Transmigrants were recruited in rural areas. They were required to be married, to be "of good character", and to have had previous farming experience. Migrants were moved by plane or bus, and on arrival at the receiving island they were given a small house on 0.25 ha of village land and 1 ha of cleared land outside the settled area. In addition, they were supplied with planting materials for minor tree crops such as coffee and small livestock. Public facilities including schools and clinics were provided in the village center. Subsistence supplies were provided for 1 year while the land was tilled and crops established. Settlements were expected to be self-sufficient at the end of 5 years.
In 1985, the World Bank, which helped finance the transmigration program, initiated a review of the resettlement program. Their report noted serious deficiencies. Land clearing was often of poor quality, road construction and maintenance standards were low, and the supervision of contractors uneven. Land for settlement became difficult to find, and land for large-scale settlements in Sumatra was virtually exhausted. The provision of agricultural supporting services, including input supply, extension, and credit, was inadequate, and no progress was made on programs to introduce tree crops to existing settlements. Institutional arrangements for coordination, planning, budgeting, and monitoring and evaluation were weak. The most sensitive issues were social and environmental. Rapid land clearing without adequate planning led to conflicts between transmigrant colonists and local people. Deforestation was also noted as an increasing problem. In January 1986, the government of Indonesia made significant reductions in all development budgets in response to declining oil revenues. In May 1986, the budget was further reduced to 38% of the previous year's figure. It was assumed that most of the transmigration in future years would be from unassisted migrants.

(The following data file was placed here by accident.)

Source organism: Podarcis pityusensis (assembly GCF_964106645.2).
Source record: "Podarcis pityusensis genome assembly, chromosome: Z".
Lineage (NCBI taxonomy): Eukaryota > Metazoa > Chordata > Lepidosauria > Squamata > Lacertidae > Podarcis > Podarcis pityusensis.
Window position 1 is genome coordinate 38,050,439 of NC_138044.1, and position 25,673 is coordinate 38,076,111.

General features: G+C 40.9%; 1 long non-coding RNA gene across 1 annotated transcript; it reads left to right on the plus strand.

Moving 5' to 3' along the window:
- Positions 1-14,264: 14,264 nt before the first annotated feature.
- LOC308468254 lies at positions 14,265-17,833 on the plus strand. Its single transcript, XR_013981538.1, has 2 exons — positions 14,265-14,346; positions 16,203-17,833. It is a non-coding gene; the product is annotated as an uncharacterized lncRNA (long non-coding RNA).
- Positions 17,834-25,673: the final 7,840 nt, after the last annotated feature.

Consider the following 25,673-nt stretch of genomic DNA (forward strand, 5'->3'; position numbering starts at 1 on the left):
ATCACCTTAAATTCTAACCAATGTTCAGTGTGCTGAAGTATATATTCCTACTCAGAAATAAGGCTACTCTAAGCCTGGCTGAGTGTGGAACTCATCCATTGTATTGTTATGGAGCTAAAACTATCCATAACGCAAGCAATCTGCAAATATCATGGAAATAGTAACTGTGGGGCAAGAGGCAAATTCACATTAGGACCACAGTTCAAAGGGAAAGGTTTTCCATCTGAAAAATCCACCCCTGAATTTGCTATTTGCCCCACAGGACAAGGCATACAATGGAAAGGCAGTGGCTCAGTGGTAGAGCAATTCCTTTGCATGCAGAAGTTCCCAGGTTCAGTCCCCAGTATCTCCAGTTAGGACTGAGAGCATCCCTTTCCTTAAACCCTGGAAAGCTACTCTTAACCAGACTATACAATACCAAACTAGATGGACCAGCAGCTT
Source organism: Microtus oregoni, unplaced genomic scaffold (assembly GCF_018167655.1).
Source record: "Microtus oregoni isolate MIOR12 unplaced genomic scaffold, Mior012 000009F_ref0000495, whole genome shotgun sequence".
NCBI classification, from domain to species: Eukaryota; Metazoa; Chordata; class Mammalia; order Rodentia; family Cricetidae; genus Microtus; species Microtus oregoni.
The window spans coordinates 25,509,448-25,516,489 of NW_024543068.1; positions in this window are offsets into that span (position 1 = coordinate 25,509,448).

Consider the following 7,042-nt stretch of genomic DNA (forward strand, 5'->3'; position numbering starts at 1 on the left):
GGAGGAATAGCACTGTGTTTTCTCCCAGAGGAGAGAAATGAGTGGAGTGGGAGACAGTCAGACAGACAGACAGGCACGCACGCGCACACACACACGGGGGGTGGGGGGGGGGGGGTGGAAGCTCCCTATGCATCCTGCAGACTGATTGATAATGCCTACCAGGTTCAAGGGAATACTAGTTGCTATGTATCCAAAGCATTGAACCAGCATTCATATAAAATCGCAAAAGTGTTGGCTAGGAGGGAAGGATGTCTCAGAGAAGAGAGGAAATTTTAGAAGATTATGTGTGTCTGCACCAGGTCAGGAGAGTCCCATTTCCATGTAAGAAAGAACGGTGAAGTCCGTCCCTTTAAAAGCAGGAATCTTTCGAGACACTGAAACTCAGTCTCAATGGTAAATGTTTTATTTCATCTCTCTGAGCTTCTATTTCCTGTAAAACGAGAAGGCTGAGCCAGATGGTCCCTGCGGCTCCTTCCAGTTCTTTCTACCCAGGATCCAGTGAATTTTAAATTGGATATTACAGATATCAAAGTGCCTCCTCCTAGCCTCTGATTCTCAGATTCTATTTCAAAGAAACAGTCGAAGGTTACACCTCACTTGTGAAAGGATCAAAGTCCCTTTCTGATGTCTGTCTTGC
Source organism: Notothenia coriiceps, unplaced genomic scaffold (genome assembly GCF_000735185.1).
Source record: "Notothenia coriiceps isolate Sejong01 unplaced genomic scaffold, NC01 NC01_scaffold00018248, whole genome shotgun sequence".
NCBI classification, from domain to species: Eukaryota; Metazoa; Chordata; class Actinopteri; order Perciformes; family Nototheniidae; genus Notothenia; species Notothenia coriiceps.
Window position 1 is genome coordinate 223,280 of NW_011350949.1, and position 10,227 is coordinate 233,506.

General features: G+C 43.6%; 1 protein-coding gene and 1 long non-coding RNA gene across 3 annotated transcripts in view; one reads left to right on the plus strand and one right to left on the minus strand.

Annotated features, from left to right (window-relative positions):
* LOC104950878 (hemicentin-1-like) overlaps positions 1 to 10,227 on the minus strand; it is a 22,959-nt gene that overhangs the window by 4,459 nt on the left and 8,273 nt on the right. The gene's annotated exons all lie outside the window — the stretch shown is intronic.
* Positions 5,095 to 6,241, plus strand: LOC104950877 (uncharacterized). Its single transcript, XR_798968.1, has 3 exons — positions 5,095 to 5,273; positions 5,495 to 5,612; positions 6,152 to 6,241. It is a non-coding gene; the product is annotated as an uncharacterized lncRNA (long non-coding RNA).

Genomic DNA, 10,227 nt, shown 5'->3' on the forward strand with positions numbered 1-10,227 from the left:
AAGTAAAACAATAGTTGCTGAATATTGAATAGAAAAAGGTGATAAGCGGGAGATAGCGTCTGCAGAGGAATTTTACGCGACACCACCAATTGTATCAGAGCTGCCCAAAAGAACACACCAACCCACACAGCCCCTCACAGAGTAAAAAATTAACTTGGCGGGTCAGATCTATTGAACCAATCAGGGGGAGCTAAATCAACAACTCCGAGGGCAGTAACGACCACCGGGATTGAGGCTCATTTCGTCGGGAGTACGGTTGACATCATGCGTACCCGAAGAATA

At the time that the transmigration program was expanding, concessions were increasingly granted for logging in the outer islands. Through road building, the transmigration program was instrumental in opening up the outlying islands to exploitation and environmental damage. In 1997, huge forest fires raged across Borneo (Kalimantan). Muntingh (1997) detailed how the fires were caused in part by logging companies acting illegally. Logging continued unchecked, even in designated conservation areas, by concession holders linked to the timber industry and politicians. Substances used in the preservation of logs polluted the rivers and water supply, leading to the death of fish and protected animals, including orang-utans and bears.